I have visited Lorraine several times now since her move to FL.  I was almost certain that I would be banned from visiting after the last time.  I kept expecting a certified letter from the village police stating that I have proven myself to be unfit for retirement to The Villages due to weak bladder syndrome and some other minor problems that accompany “normal” aging.  I couldn’t help the puking in the middle of the street incident (and no I wasn’t drinking).  And it wasn’t my fault that I didn’t know the golf cart tunnel had a speed limit of 5mph and you’re supposed to use your horn and lights, but that’s another story!

Since it didn’t appear that I had been banned from The Villages, my whole family decided to go to my sisters for Easter. Thirteen people arrived at Lorraine’s house and we were all spending the night.  After dinner, Lorraine asked me to help her get the blow-up mattress into her tiny office and put the sheet on it.

“Sure,” I said innocently as I gathered the sheets and blankets and put them in the office while Lorraine blew up the mattress in the living room.

“Good God! Is Godzilla going to sleep on that thing?”  I asked as I watched the blow-up mattress take on a life of its own.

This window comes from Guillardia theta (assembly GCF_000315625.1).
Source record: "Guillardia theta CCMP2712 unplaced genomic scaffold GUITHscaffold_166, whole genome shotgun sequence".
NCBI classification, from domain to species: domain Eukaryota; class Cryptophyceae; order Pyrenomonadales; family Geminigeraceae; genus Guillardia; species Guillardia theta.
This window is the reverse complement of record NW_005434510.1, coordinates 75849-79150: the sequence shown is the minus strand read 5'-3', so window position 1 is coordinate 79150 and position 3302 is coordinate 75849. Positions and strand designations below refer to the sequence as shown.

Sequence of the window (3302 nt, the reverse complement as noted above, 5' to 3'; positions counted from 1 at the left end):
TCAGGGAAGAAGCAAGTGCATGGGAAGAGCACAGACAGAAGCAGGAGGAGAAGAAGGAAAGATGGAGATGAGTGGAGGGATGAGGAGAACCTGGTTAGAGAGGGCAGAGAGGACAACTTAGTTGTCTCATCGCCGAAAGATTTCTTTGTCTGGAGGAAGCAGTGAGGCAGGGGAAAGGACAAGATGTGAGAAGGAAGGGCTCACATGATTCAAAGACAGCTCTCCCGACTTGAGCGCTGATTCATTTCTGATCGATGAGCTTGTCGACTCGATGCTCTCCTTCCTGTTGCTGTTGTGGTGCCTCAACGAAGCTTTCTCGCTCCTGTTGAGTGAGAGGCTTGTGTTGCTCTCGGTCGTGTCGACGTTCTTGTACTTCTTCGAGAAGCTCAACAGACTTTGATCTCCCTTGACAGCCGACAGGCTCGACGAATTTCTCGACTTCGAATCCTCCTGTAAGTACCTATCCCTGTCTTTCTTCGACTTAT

“How are we supposed to move that into your little office?”

“Oh, you’re being melodramatic,” Lorraine said, “It’ll fit just fine.”

“Okay,” I said as I attempted to grab one end of the mattress, “let’s do this.”

The mattress was at least a foot thick and appeared to be king size.  Grabbing the stupid thing proved to be more of a challenge than I anticipated.

“Why didn’t you blow this up in the room?”  I asked as we struggled to twist and turn the mattress so it would fit down the hall and through the door.

“I didn’t want to wake the baby.”  My sister whispered as the mattress scraped along the wall right outside the baby’s room.